“Trees?” she offered tentatively.
I grabbed the photos and flipped through them. Massive ponderosa pines fringed a photo of blue sky. Tilting one photo to catch the light, I could barely see the small speck in the center; our elusive prize, larger to the eye and the mind than to the camera.
A year or so later on the Navajo Reservation, I was driving down one of the many unmarked dirt roads with Sammy, who lived nearby. The country was mostly flat, covered with clumps of sage, rabbitbrush and greasewood no taller than an adult sheep. As we crested a rise, a dark shape came off of the dune next to the road, gliding and skittering along the road beside us.
“Stop,” yelled Sammy, and I fought to slow down on the washboard road. Our dust trail drifted over us for a minute or so, then dissipated to reveal the dark shape sitting on the dune just ahead of us.
“Eagle,” Sammy said.
“Golden,” I added to myself.
“What’s he doing?” I asked Sammy. “Why’s he just sitting there?”
Sammy looked it over closely. “He doesn’t look hurt,” he said. He thought a moment then added, “My uncle once told me a story. This is my mother’s brother, from over near Dilkon.” Sammy went on to explain his uncle’s clan, his relationship to many other people Sammy knew or was related to, and some details about his uncle’s life.
Finally, he returned to the story, “So, when his wife’s people accepted him and her brother went off to California, then her mother’s husband needed help with the sheep. My uncle was to help them round up the sheep so they could select a few to take to the market over at Holbrook, and some to slaughter for the dance my mother’s brother’s wife was going to give so they could do the curing ceremony for her father.”
“My uncle rode rodeo and always said he was the best roper in the Dilkon Chapter, but I always heard it was Ned Tsinijinny. We always supported my uncle, though, so maybe he was better than Ned. Ned had a really good horse, though.” Sammy paused to think about Ned’s horse or his uncle. I watched the eagle.
“Anyway, my uncle, he was helping with the roundup, driving the sheep down into the wash where his mother –in-law could get them over to the well. He was riding his roping pony and when he came up out of a small draw, suddenly an eagle jumped up right in front of his horse. When he got his horse under control, he saw no eagle flying away, no sign of him anywhere. At first he thought maybe it was a witch turned into an eagle,” Sammy shook his head, “but, he found a half-eaten lamb carcass where he saw the eagle. He rode around that place, and he saw that eagle hopping along, trying to hide in the greasewood.”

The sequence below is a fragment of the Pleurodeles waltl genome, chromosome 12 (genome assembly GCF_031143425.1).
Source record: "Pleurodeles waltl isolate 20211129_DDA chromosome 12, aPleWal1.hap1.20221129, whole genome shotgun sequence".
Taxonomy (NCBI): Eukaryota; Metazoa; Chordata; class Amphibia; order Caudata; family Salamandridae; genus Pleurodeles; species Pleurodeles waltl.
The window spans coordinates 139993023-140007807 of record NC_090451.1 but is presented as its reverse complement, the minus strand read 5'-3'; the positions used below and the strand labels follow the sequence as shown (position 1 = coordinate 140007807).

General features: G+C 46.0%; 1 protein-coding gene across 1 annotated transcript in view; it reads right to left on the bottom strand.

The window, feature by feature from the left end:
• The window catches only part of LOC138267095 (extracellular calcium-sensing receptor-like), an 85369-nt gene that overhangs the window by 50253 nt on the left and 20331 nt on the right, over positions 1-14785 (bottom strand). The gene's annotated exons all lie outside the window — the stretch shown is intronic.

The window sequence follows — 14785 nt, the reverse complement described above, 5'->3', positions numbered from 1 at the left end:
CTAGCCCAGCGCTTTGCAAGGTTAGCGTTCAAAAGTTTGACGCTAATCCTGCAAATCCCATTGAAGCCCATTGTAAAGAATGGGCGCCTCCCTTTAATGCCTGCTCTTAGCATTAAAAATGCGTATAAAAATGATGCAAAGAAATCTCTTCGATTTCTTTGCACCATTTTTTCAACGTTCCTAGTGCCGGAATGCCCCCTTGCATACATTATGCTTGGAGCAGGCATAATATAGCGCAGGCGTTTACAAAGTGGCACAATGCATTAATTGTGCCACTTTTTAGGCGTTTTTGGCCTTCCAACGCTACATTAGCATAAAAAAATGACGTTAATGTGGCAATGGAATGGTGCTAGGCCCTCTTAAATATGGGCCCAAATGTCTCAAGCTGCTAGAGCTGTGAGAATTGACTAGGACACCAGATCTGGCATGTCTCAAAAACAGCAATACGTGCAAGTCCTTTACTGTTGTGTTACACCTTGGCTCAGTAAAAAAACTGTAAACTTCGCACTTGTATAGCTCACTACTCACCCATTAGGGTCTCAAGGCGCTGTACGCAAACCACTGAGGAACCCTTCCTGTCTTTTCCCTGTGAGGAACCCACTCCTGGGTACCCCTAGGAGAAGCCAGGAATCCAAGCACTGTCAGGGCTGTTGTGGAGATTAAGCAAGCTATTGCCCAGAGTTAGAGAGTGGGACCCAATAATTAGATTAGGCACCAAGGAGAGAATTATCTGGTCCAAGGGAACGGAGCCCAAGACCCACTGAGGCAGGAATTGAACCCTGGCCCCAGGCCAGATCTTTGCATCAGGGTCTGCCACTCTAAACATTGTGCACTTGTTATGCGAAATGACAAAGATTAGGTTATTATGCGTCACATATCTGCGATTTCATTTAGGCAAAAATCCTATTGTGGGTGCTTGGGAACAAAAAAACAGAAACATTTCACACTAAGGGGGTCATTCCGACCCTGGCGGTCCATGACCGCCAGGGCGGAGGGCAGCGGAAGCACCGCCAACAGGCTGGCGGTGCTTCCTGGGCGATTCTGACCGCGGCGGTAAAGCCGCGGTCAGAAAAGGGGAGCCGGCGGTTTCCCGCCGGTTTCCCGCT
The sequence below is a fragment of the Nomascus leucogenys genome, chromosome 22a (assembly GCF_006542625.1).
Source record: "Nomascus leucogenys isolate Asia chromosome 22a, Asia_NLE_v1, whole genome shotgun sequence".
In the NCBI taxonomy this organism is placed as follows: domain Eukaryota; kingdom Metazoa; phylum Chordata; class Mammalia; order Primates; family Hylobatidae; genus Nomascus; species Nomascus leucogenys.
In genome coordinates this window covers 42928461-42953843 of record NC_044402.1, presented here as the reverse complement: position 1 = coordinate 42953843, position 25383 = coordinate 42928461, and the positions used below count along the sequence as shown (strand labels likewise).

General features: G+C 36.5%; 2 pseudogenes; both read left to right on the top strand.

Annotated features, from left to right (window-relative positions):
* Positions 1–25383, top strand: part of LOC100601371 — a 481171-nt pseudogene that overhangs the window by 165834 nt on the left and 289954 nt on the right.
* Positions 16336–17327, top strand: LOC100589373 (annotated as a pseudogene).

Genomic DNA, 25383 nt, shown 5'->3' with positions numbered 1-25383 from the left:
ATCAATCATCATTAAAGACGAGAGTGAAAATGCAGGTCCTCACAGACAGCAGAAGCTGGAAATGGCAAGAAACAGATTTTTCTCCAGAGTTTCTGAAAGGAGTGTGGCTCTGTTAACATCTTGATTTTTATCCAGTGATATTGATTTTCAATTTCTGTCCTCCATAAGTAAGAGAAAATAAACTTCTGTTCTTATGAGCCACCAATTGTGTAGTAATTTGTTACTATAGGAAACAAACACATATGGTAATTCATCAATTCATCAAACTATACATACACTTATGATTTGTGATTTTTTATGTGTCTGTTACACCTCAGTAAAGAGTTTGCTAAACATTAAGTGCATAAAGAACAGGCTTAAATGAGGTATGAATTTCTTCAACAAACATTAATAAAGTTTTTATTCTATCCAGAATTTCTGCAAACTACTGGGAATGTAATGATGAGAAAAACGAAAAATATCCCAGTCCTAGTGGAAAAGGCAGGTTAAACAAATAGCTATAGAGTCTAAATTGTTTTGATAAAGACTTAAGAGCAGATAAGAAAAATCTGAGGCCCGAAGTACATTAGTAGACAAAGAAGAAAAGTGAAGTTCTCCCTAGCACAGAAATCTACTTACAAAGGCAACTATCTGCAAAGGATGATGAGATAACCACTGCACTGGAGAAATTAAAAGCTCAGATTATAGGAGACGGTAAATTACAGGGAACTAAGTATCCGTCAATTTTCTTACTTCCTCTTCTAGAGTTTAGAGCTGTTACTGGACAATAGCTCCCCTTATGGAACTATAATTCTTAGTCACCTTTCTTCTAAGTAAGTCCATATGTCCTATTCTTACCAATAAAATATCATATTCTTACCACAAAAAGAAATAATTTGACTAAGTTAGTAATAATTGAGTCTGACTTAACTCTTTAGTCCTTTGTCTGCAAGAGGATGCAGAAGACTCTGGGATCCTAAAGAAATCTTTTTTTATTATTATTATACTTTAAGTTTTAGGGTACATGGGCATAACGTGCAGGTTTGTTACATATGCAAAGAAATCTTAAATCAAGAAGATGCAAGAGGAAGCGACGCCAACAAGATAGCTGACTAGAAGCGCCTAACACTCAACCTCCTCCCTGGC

Sammy laughed, “That eagle had eaten so much lamb, he couldn’t fly. So my uncle chased him around some, until he hops right out of the greasewood.” He made a roping motion with his hands, “Then my uncle ropes him, just like a steer at the rodeo.” Sammy laughed again, “That eagle wasn’t too happy.”
I chuckled at the story, and asked, “So then what? Did he let him go?”
Sammy looked out the window, then looked back ahead, but now with the stoic, impenetrable face that Navajo show the tourists and belagani (whites ) that ask stupid questions. “Who knows?” he says.
I tried to loosen him back up, “Wouldn’t it be cool if that was the same eagle over there?”
Sammy turned to look at me, face impassive, but just a hint of a twinkle in his eyes, “No,” he said, “it isn’t the same one.”
We watched the eagle a while longer, then drove on in silence.
I saw eagles in other places, a few in zoos, many too far away for anything but a recognition of their size and majesty. Then one fall, I went with a project team to look at a proposed coal mine site in the Book Cliffs of Utah.
The Book Cliffs are aptly named. From a distance, they resemble a series of tiers of bookshelves, each higher and pushed back from the one below – a wide, massive set of steps leading from the desert valley to the higher plateaus and mountains to the north. The face of the cliffs is eroded and cut with spectacular canyons leading back into deep recesses unlike the unfriendly desert that fronts them.
We had driven for miles across the valley, finally penetrating a canyon on the face of the cliff. Immediately the desert shrubs gave way to shady groves of pines, and thick underbrush on the less steep side slopes. About a mile in, we stopped the vehicle and hiked up a steep jeep road back towards the mouth of the canyon.